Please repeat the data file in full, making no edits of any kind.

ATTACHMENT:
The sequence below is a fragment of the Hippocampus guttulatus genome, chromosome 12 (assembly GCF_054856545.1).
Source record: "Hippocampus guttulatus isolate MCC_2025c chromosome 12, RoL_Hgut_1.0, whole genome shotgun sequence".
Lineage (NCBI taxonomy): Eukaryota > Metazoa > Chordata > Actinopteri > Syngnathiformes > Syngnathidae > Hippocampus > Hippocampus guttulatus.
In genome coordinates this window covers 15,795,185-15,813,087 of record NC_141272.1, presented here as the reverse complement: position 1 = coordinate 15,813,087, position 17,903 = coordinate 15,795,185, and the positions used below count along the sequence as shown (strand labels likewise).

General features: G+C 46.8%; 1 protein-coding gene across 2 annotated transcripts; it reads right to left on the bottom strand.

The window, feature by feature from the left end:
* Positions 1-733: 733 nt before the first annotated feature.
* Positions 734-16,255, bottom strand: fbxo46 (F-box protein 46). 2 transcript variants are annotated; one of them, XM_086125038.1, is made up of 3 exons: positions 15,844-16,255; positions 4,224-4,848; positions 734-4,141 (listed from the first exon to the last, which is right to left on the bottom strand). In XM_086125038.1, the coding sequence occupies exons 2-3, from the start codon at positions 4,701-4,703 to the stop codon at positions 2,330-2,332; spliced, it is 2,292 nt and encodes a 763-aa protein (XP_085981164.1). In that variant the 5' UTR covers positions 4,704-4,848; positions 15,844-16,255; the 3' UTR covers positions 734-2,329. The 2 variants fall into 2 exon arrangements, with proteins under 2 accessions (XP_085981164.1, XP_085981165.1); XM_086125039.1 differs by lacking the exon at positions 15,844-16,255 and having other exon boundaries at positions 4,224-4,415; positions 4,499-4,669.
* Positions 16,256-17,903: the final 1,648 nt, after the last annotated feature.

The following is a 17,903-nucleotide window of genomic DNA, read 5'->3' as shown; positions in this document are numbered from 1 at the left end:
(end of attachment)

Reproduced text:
The sequence below is a fragment of the Hippocampus guttulatus genome, chromosome 12 (assembly GCF_054856545.1).
Source record: "Hippocampus guttulatus isolate MCC_2025c chromosome 12, RoL_Hgut_1.0, whole genome shotgun sequence".
Lineage (NCBI taxonomy): Eukaryota > Metazoa > Chordata > Actinopteri > Syngnathiformes > Syngnathidae > Hippocampus > Hippocampus guttulatus.
In genome coordinates this window covers 15,795,185-15,813,087 of record NC_141272.1, presented here as the reverse complement: position 1 = coordinate 15,813,087, position 17,903 = coordinate 15,795,185, and the positions used below count along the sequence as shown (strand labels likewise).

General features: G+C 46.8%; 1 protein-coding gene across 2 annotated transcripts; it reads right to left on the bottom strand.

The window, feature by feature from the left end:
* Positions 1-733: 733 nt before the first annotated feature.
* Positions 734-16,255, bottom strand: fbxo46 (F-box protein 46). 2 transcript variants are annotated; one of them, XM_086125038.1, is made up of 3 exons: positions 15,844-16,255; positions 4,224-4,848; positions 734-4,141 (listed from the first exon to the last, which is right to left on the bottom strand). In XM_086125038.1, the coding sequence occupies exons 2-3, from the start codon at positions 4,701-4,703 to the stop codon at positions 2,330-2,332; spliced, it is 2,292 nt and encodes a 763-aa protein (XP_085981164.1). In that variant the 5' UTR covers positions 4,704-4,848; positions 15,844-16,255; the 3' UTR covers positions 734-2,329. The 2 variants fall into 2 exon arrangements, with proteins under 2 accessions (XP_085981164.1, XP_085981165.1); XM_086125039.1 differs by lacking the exon at positions 15,844-16,255 and having other exon boundaries at positions 4,224-4,415; positions 4,499-4,669.
* Positions 16,256-17,903: the final 1,648 nt, after the last annotated feature.

The following is a 17,903-nucleotide window of genomic DNA, read 5'->3' as shown; positions in this document are numbered from 1 at the left end: